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The ViewAuckland Review

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Review byMatthew Turner1/03/2001

Three out of five stars
Running time: 121 mins

Whimsical, overly sugary tale that has unaccountably garnered a host of Oscar nominations.

It is generally accepted in Hollywood this year that Chocolat’s surprise showing in four of the major Oscar nomination categories (Best Picture, Actress, Supporting Actress and Screenplay) is largely down to the unparalleled lobbying powers of Harvey Weinstein and Miramax.

If that’s the case, then they must have sent a complimentary basketful of chocolatey goodies with every preview cassette, because no matter how sweet Chocolat is, it certainly doesn’t deserve a place alongside the other Best Picture nominees and is bound to suffer under the weight of the resulting expectation placed upon it.

The film is set in a provincial French town in 1960, where everyone is deeply religious, and the local Mayor (Alfred Molina) has set himself up as the town’s moral guardian, with the aid of the timid and easily-coerced priest (Hugh O’Connor – last seen in The Young Poisoner’s Handbook).

Into the cold and grey town comes Vianne (Juliette Binoche), a beautiful unmarried woman with a young daughter (Victoire Thivisol, who was so excellent in the 1996 film Ponette) – both clad in rich red cloaks that make them look like a pair of Red Riding Hoods. Vianne immediately opens a chocolaterie (during Lent, no less) and incurs the wrath of the Mayor who tries everything in his power to keep the villagers from her shop.

However, the Mayor has reckoned without the mystical powers contained within Vianne’s chocolates (it’s never clearly explained, but South America and chili powders are involved somehow, just as they were in the recent Penelope Cruz vehicle Woman On Top).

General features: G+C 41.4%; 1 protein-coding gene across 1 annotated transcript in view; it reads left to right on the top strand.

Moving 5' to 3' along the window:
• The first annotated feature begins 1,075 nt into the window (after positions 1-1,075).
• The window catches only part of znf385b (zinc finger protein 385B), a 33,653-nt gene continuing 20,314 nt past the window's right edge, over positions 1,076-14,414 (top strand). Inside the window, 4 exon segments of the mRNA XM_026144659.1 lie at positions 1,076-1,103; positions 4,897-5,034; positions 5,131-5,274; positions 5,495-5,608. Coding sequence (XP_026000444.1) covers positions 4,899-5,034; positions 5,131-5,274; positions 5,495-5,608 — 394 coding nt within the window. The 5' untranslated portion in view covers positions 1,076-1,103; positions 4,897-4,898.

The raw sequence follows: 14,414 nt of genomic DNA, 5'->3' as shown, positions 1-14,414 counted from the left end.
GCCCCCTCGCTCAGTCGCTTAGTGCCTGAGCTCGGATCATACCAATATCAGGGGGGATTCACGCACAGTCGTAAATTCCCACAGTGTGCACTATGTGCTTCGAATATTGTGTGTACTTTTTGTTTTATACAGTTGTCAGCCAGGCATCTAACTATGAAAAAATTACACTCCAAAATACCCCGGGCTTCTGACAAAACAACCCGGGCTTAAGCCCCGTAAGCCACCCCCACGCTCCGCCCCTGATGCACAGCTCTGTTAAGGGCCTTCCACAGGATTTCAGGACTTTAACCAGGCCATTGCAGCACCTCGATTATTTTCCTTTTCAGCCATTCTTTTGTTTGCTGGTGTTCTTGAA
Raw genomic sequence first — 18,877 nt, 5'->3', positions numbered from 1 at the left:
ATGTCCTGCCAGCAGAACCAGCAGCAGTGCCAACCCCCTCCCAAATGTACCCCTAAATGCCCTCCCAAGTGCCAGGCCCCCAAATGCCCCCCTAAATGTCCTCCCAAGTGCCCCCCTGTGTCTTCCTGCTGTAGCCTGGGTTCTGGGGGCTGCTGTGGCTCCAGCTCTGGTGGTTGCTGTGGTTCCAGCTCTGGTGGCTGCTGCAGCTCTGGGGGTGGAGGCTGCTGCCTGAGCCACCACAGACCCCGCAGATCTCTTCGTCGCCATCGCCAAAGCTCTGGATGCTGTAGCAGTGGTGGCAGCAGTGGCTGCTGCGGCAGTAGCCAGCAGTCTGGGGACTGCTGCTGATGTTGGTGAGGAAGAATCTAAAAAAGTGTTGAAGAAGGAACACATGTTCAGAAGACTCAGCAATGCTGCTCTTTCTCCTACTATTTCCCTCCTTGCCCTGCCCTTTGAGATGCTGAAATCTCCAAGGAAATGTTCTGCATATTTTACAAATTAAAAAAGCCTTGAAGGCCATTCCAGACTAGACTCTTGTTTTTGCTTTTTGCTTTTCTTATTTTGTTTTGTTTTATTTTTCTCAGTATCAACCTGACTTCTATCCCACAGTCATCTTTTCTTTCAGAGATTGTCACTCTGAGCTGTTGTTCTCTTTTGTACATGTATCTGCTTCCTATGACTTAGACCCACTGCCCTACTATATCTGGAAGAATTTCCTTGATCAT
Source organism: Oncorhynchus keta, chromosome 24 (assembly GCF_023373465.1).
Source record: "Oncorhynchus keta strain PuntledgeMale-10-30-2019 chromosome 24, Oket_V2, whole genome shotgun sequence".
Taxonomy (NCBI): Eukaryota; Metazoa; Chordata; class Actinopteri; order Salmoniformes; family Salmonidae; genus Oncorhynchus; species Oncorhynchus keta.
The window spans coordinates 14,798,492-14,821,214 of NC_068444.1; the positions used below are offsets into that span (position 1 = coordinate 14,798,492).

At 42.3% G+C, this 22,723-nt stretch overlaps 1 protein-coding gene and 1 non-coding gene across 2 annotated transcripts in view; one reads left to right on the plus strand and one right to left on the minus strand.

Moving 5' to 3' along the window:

Soon the chocolates are working their magic on selected villagers, including cranky landlady Armande (Judi Dench – also nominated) who is estranged from her daughter (Carrie-Ann Moss) and grandson, battered wife Lena Olin (director Hallstrom’s real-life wife), kindly old man Guillaume (John Wood) who harbours a crush on a local widow (one-time French starlet Leslie Caron), and a local couple for whom the chocolate acts as a sort of confectionary version of viagra.

Vianne also gets her own love interest in the form of Johnny Depp’s Roux, a vaguely Irish ‘river rat’, whose presence also serves to further irritate the Mayor and his gathering crusade against ‘immorality’.

No prizes, then, for guessing how it all ends up. This, in fact, is the film’s main problem – it lacks any real depth or bite, so that you’re never in any doubt whatsoever as to the outcome of the film.

A film like this should either have you weeping copiously, or send you out into the streets with a warm glow and a spring in your step, and this achieves neither, perhaps because Vianne is never at any point in danger of actually losing anything.

That said, the film has a delightfully international cast who all play their parts perfectly. Binoche is radiant and stunningly gorgeous throughout the film, and Thivisol solidifies her reputation as a child star to watch.

There are a few nice moments and some memorably striking shots (specifically Binoche and Thivisol in their red cloaks), but ultimately, the basic theme was handled much better in 1993’s Like Water For Chocolate, and Chocolat never moves you the way it so desperately wants to.

In short, then, this is by no means a bad movie and is, on balance, worth seeing. However, it’s not the great film you might have expected given its Oscar nominations, and you’re likely to find it diverting yet forgettable, rather than charming and emotionally rewarding.

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Content updated: 24/10/2019 19:24

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